It’s finally starting to feel like we’re cruising! In this episode, we prep for our longest sail yet: 190 miles from St. Joseph Point to Clearwater. We give you a peak inside our ditch kit, install a MOB (man overboard) device in each of our lifejackets, and test our PLB (personal locating beacon).
Then, we set sail! We have an amazing downwind sail wing-on-wing to our overnight anchorage, we spend a horrible night on the hook and wake up early to get tossed around in rolly seas. The first part of our passage is marked by visits from dozens of dolphins, and we don’t see another ship for over 24 hours while crossing the Gulf of Mexico all alone.
Hope you enjoy!
Lauren & Kirk
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Our camera gear:
Hey Lauren, can you hear me?
[Lauren] Alright, we ready to do this?
This really starts to feel like the beginning of our sailing journey.
Last night was terrible, couldn’t sleep a wink.
[Kirk] There’s a bunch of dolphins on the bow.
[Kirk] Oh that’s a big one right there.
Are we even halfway yet?
[Lauren] Last time on Sailing Soulianis, we left Alabama for the panhandle of Florida.
Man that’s shallow.
Adios Pensacola Bay! We then ventured into the Gulf of Mexico for our first truly salty sailing endeavor. First gulf sail!
[Lauren] Upon arrival in Panama City, we finished preparing for our 180 mile, overnight passage to Clearwater. One of the last things on our to-do list was to get some additional safety equipment ready.
We’ve got our man-overboard devices. These will be inserted into our life jackets and if one of us were to fall overboard, the other person who is off watch will be alerted with an alert on our radio. As you soon as you go up to the chart blotter you’ll actually see, with an AIS signal, where this device is in the water, hopefully still attached to the person that fell overboard. So I’m about to program this now. It’s flashing quick green, I think that means it worked then hopefully we should get an alarm. You ready? What’s happening Lauren?
We got our man-overboard device to work!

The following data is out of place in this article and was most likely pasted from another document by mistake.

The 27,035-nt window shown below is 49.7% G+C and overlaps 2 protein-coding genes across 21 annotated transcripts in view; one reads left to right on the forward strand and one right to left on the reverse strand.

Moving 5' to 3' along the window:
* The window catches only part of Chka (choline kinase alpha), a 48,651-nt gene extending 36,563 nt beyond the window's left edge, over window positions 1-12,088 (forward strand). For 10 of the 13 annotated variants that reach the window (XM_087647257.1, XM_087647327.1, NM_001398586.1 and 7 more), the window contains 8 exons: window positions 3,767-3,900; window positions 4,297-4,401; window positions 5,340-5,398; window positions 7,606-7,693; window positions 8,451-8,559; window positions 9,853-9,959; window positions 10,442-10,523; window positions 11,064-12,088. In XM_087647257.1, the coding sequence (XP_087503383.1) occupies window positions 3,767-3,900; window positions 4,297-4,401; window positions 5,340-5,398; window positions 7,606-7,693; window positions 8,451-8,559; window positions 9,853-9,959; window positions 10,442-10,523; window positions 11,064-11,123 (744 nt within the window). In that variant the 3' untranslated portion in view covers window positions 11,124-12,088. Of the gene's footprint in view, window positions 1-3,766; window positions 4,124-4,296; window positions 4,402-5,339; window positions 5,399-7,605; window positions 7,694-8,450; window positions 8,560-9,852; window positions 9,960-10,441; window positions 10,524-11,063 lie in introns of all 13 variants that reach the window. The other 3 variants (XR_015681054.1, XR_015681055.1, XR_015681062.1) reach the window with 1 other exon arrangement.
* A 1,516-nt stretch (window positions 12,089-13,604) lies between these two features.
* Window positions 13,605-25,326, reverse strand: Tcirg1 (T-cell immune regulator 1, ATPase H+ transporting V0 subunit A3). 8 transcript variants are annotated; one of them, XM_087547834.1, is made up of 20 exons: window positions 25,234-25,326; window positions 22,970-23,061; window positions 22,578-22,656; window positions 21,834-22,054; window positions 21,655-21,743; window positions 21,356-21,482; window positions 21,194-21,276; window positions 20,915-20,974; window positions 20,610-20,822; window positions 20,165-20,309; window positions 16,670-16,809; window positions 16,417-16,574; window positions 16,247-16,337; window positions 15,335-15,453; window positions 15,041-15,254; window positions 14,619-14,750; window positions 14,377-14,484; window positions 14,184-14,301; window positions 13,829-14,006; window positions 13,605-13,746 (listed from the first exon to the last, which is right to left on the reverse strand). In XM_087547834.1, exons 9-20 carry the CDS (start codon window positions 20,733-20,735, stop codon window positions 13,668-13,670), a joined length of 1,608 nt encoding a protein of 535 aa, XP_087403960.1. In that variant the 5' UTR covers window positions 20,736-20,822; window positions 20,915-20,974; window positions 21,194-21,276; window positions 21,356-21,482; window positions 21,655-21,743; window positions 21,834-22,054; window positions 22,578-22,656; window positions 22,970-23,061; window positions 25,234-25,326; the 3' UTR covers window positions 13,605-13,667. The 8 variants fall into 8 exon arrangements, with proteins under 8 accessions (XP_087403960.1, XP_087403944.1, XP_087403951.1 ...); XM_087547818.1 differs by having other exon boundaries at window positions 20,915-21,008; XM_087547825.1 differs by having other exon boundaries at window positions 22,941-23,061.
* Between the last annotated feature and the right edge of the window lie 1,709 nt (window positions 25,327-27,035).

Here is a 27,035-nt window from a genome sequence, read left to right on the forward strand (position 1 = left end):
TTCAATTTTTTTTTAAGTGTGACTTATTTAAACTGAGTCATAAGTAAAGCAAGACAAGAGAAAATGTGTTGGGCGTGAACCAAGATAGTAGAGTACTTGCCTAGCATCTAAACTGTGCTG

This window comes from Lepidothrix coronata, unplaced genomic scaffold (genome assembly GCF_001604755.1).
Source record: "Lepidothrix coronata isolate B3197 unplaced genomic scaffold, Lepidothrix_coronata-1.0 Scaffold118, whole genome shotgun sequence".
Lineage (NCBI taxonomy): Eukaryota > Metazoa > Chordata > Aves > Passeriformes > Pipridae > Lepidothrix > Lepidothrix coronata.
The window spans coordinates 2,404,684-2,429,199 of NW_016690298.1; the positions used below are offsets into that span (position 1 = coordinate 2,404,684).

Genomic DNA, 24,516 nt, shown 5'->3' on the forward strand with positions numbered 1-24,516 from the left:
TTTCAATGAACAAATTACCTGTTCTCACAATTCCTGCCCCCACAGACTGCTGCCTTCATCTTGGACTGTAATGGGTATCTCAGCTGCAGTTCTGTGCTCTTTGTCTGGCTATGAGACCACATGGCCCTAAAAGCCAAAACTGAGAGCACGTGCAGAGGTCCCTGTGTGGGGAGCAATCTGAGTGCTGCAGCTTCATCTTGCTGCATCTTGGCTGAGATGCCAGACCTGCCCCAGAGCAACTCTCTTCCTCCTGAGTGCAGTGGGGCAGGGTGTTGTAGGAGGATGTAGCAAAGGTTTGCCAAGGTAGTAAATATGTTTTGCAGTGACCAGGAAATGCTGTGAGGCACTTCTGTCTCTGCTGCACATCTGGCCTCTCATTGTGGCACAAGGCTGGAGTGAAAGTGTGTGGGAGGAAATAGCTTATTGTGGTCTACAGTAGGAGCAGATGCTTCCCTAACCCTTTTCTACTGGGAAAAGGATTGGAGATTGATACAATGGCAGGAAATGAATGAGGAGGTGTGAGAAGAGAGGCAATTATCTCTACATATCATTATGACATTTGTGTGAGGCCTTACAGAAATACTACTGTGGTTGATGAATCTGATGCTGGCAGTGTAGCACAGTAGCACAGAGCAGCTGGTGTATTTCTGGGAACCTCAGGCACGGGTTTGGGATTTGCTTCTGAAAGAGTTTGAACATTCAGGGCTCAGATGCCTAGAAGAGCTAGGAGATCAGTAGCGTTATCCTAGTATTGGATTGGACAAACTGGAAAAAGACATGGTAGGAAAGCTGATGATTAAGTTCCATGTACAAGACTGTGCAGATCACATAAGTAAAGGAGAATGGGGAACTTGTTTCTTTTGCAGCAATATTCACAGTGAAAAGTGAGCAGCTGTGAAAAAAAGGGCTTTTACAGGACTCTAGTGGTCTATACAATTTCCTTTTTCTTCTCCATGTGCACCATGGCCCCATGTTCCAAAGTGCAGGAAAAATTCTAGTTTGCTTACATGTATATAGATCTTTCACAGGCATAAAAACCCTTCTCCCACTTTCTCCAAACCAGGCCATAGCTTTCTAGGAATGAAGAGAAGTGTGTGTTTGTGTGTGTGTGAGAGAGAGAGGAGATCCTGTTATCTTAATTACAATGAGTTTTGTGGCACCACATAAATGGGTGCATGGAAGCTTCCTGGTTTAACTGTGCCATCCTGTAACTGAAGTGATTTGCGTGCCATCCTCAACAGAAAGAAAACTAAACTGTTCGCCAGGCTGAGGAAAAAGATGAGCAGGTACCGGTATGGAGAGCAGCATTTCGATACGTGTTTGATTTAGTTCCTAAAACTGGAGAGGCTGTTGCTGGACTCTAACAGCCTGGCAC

[Kirk] Alright, now how do we turn it off?
[Kirk] No, but how do we turn it off on there?
[Lauren] I think it’s off. It’s not flashing or anything.
[Kirk] Okay, hold this.
[Kirk] I got to figure out how to turn this off. Well that’ll certainly wake us up. Yes.
[Kirk] That seems pretty good.
Yeah now we need to do the other one, right?
Yeah, we need to test the other one. Do you want me to do the test procedure, or would you like to?
I can do the test procedure.
‘Cause I should have you on camera, ’cause you are the eye candy.
Ew no, look at this right now.
I do look pretty good right now don’t I?
You look fantastic.
Alright so Lauren is going to go take the other MOB device off the boat, like 100 feet away, so that, we can test the location accuracy of the GPS signal, and the placement of the AIS icon on our chart blotter. Stand up and jump around a little bit so I can see you.
[Lauren] All right we ready to do this?
All right, now it’s giving me a position.
[Kirk] Yeah, it’s got you right over there.
[Lauren] Haha, woo!
I’m going to go shut off the, the radio. Hey Lauren, can you hear me? So, I was just doing a little test while that was going off, I just adjusted the volume on the radio and it doesn’t actually affect the alarm. So even if the radio is turned down low, it will still sound really loud, yeah. So in addition to our man-overboard devices, we have a personal locator beacon, which we are actually going to be using, as our boat’s E-PIRB. We’re kind of cruising on a budget here, and, we didn’t feel like we could drop $2,000 on all the electronics and emergency devices, we wanted to have in an ideal situation. And since the only difference between an E-PIRB and a PLB is the duration at which the signal will continue to operate, we felt that because we’re only ever going to be 70 miles offshore, give or take, a 24 hour operating location beacon would be plenty enough. And what we’ll do next year is we will add to these electronic devices, by purchasing another PLB, and then an E-PIRB. So then, we will both, individually, be able to have a man-overboard device and a personal locator beacon, plus an E-PIRB for the boat.